Gender, ethnicity and graduate status, and junior doctors' self-reported preparedness for clinical practice: national questionnaire surveys

J R Soc Med. 2014 Feb;107(2):66-74. doi: 10.1177/0141076813502956. Epub 2013 Oct 9.


Objectives: Medical schools need to ensure that graduates feel well prepared for their first medical job. Our objective was to report on differences in junior doctors' self-reported preparedness for work according to gender, ethnicity and graduate status.

Design: Postal and electronic questionnaires.

Setting: UK.

Participants: Medical graduates of 2008 and 2009, from all UK medical schools, one year after graduation.

Main outcome measures: The main outcome measure was the doctors' level of agreement with the statement that 'My experience at medical school prepared me well for the jobs I have undertaken so far', to which respondents were asked to reply on a scale from 'strongly agree' to 'strongly disagree'.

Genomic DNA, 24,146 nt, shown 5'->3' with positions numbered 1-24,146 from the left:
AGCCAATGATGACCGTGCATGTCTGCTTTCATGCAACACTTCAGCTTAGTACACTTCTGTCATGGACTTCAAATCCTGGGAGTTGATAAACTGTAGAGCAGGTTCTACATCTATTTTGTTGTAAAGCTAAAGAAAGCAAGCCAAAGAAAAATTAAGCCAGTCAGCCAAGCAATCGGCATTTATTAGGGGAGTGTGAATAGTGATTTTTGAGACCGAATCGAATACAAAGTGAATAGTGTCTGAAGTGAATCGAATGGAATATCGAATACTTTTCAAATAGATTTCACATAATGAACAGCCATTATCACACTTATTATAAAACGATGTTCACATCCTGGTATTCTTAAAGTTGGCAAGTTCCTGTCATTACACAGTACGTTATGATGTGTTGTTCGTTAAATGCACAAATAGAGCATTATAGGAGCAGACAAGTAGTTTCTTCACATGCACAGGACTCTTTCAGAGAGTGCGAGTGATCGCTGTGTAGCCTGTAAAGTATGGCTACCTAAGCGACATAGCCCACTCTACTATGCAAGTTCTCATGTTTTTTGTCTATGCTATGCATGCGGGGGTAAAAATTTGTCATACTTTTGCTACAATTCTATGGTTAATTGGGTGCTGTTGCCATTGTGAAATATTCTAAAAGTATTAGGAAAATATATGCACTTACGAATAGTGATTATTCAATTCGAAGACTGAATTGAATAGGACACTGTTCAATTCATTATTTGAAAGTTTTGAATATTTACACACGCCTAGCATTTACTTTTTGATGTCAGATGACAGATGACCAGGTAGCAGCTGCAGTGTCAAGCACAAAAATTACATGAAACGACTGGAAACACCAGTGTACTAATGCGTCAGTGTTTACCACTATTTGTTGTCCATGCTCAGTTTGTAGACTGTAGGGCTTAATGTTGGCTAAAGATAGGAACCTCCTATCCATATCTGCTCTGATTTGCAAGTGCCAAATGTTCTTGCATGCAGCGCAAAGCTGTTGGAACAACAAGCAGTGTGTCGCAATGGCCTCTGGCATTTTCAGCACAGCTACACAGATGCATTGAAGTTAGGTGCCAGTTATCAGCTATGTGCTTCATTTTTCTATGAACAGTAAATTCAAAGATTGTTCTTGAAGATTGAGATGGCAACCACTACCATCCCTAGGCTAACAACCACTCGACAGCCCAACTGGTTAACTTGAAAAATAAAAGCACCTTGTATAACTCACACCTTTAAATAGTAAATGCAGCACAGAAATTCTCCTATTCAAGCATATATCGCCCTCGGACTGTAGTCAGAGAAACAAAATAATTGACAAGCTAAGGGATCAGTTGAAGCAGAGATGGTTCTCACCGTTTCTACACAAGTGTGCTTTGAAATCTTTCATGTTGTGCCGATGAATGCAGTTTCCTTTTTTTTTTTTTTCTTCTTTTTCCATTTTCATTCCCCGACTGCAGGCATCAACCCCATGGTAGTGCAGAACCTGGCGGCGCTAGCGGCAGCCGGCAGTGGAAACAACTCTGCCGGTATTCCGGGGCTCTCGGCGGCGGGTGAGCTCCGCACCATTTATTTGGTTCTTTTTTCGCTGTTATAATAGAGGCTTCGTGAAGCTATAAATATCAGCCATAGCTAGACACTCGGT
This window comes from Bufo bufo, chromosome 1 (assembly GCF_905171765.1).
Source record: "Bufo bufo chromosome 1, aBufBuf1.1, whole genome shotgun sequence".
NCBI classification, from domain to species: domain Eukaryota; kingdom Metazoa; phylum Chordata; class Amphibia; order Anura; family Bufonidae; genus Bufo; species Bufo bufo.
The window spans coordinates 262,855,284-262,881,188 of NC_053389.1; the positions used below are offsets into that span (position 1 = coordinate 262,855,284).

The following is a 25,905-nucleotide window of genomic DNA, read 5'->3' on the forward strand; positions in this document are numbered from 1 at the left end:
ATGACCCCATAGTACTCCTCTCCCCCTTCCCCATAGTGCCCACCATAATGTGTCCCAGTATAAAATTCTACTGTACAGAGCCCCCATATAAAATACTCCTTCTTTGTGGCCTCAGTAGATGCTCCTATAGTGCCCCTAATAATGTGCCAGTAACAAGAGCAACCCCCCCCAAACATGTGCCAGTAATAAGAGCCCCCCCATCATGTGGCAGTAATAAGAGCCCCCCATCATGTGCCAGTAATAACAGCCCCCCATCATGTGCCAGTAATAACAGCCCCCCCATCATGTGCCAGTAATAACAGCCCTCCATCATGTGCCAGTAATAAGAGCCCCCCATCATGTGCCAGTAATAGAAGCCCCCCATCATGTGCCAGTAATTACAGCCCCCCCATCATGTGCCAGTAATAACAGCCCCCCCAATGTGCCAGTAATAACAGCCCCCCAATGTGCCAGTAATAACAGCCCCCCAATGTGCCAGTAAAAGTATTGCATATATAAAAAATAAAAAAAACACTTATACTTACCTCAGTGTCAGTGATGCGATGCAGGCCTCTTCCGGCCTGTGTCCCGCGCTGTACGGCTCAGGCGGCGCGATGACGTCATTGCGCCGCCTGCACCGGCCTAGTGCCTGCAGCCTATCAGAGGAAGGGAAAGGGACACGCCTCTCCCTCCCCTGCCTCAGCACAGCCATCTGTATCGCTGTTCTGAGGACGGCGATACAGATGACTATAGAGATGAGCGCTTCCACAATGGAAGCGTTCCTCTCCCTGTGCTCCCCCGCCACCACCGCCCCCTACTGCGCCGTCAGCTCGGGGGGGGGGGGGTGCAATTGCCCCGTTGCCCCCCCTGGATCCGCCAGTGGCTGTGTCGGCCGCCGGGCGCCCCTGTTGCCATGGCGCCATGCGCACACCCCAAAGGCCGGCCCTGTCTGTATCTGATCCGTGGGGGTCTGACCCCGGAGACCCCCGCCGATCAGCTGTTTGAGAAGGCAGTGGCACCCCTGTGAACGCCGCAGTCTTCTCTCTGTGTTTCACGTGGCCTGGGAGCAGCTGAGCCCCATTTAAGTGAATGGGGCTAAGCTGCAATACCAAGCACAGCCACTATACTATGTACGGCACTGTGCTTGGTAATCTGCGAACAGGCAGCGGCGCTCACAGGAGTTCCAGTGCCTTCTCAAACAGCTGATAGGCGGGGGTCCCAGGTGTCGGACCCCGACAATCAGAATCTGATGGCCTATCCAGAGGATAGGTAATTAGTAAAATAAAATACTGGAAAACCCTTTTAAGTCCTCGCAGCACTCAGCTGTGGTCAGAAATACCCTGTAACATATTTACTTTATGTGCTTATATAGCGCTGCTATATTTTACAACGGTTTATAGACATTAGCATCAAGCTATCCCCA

Results: Women were slightly less likely than men to agree that they felt well prepared for work (50% of women agreed or strongly agreed vs. 54% of men), independently of medical school, ethnicity, graduate entry status and intercalated degree status, although they were no more likely than men to regard lack of preparedness as having been a problem for them. Adjusting for the other subgroup differences, non-white respondents were less likely to report feeling well prepared than white (44% vs. 54%), and were more likely to indicate that lack of preparedness was a problem (30% non-white vs. 24% white). There were also some gender and ethnic differences in preparedness for specific areas of work.

Conclusions: The identified gender and ethnic differences need to be further explored to determine whether they are due to differences in self-confidence or in actual preparedness.

Keywords: ethnicity; gender; junior doctors; medical education; preparedness for work.

Publication types

  • Research Support, Non-U.S. Gov't

MeSH terms

  • Attitude of Health Personnel*
  • Clinical Competence*
  • Data Collection
  • Education, Medical*
  • Educational Status
  • Ethnicity
  • Female
  • Humans
  • Male
  • Physicians*
  • Self Report
  • Sex Factors
  • Surveys and Questionnaires
  • United Kingdom
  • Work*